Building owners spend billions of dollars a year to construct and refurbish their properties, yet many are unaware of the hidden costs some contractors charge improperly. Building owners are often vulnerable to this kind of corruption because they do not know how to select the appropriate contractor for the project, do not have the experience or knowledge to analyze construction costs, or need to build quickly.
Major corruption in New York City’s construction industry came to light in 1998 when a false billing and kickback scandal surfaced.
The scandal resulted in two dozen companies and many executives pleading guilty to bribery and other related charges. Although City prosecutors met with success at the time, there is still corruption in the construction industry. Prosecutors raided the offices of three prominent New York City area subcontractors and in January 2010 charged another company for allegedly stealing over $7 million from clients. These companies are just a few among those under the scrutiny of City officials. This is not to say that all contractors are corrupt; the vast majority are honest and hard-working people.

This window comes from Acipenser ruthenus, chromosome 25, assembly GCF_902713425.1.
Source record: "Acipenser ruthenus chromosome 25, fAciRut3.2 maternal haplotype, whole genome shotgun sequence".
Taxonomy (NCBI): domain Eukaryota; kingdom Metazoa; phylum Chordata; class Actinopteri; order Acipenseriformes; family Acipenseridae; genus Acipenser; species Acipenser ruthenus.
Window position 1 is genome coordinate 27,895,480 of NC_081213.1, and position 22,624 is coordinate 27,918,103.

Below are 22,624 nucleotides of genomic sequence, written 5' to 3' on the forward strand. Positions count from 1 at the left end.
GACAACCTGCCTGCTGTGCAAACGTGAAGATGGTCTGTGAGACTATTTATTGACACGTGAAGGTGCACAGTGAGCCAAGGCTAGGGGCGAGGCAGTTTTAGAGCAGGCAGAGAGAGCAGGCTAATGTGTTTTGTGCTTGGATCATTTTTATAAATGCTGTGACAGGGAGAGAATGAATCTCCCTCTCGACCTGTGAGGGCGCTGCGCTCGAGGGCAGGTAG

One Way Overcharging Occurs:
When a building owner hires a general contractor or construction manager, that contractor will generally delegate certain aspects of the project to subcontractors. Overcharging may occur when the building owner pays out a false or inflated invoice that is submitted by the contractor for the subcontractor’s work. When the subcontractor receives payment on that inflated invoice, the contractor may seek a “kickback” from the subcontractor. The owner is at risk of losing substantial (but hidden) sums if he is careless or does not understand the inner workings of the construction industry.
There are several ways building owners can protect themselves from false billings and kickbacks in the construction industry. In selecting a contractor, the owner should: